Tuesday, July 25, 2006


Monkeyshit being the way my podiatrist describes my feet: “Elisson, your problem is that you have Monkeyshit Feet.”

This little item has been circulating on the Internet forever, but I couldn’t resist snagging it. It’s a collection of (supposedly) actual analogies and metaphors found in high school essays, compiled from submissions sent in by English teachers from across the country. These are some of the winners:
  • Her face was a perfect oval, like a circle that had its two sides gently compressed by a Thigh Master.

  • His thoughts tumbled in his head, making and breaking alliances like underpants in a dryer without Cling Free.

  • He spoke with the wisdom that can only come from experience, like a guy who went blind because he looked at a solar eclipse without one of those boxes with a pinhole in it and now goes around the country speaking at high schools about the dangers of looking at a solar eclipse without one of those boxes with a pinhole in it.

  • She grew on him like she was a colony of E. Coli, and he was room-temperature Canadian beef.

  • She had a deep, throaty, genuine laugh, like that sound a dog makes just before it throws up.

  • Her vocabulary was as bad as, like, whatever.

  • He was as tall as a six-foot, three-inch tree.

  • The revelation that his marriage of 30 years had disintegrated because of his wife’s infidelity came as a rude shock, like a surcharge at a formerly surcharge-free ATM machine.

  • The little boat gently drifted across the pond exactly the way a bowling ball wouldn’t.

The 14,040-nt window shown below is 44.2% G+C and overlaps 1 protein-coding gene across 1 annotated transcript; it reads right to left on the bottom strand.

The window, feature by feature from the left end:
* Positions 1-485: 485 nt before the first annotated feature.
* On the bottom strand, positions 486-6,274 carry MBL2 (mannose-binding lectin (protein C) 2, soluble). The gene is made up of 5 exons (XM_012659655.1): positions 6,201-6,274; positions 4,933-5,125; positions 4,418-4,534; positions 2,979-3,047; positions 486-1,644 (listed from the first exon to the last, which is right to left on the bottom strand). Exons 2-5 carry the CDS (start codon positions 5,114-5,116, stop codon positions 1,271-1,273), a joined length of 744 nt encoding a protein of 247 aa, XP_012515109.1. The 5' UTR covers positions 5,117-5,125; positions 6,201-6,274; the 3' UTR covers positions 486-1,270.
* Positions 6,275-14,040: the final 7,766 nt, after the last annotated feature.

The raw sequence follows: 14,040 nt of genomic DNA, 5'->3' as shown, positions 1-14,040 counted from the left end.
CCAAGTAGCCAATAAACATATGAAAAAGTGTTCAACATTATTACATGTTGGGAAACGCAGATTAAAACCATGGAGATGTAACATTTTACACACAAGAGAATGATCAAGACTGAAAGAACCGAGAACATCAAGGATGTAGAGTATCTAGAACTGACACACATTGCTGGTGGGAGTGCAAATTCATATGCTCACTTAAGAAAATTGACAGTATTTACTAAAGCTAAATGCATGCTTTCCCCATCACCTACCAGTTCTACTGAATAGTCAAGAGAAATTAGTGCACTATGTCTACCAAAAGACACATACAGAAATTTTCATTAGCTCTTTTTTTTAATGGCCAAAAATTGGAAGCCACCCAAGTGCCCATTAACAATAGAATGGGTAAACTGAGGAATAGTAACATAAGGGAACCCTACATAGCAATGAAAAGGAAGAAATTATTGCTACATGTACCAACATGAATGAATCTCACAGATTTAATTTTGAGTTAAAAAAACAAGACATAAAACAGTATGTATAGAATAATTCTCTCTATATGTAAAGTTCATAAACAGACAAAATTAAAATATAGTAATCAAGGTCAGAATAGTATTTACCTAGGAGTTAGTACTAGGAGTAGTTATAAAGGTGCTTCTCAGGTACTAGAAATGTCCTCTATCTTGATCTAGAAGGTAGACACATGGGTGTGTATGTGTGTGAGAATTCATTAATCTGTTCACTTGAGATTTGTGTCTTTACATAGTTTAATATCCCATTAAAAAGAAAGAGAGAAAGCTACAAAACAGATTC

• McBride fell 12 stories, hitting the pavement like a Hefty bag filled with vegetable soup.

  • From the attic came an unearthly howl. The whole scene had an eerie, surreal quality, like when you’re on vacation in another city and Jeopardy comes on at 7:00 p.m. instead of 7:30.

  • Her hair glistened in the rain like a nose hair after a sneeze.

  • The hailstones leaped from the pavement, just like maggots when you fry them in hot grease.

  • Long separated by cruel fate, the star-crossed lovers raced across the grassy field toward each other like two freight trains, one having left Cleveland at 6:36 p.m. traveling at 55 mph, the other from Topeka at 4:19 p.m. at a speed of 35 mph.

  • They lived in a typical suburban neighborhood with picket fences that resembled Nancy Kerrigan’s teeth.

  • John and Mary had never met. They were like two hummingbirds who had also never met.

  • He fell for her like his heart was a mob informant, and she was the East River.

  • Even in his last years, Granddad had a mind like a steel trap, only one that had been left out so long, it had rusted shut.

  • Shots rang out, as shots are wont to do.

  • The plan was simple, like my brother-in-law Phil. But unlike Phil, this plan just might work.

  • The young fighter had a hungry look, the kind you get from not eating for a while.

  • He was as lame as a duck. Not the metaphorical lame duck, either, but a real duck that was actually lame, maybe from stepping on a land mine or something.

  • The ballerina rose gracefully en pointe and extended one slender leg behind her, like a dog at a fire hydrant.

  • It was an American tradition, like fathers chasing kids around with power tools.

  • He was deeply in love. When she spoke, he thought he heard bells, as if she were a garbage truck backing up.
I dunno. These are almost too good to be true exemplars of Unintentional Humor. Can you come up with any that are this bad good?

[A tip o’ th’ Elisson fedora goes to Stefan P.]

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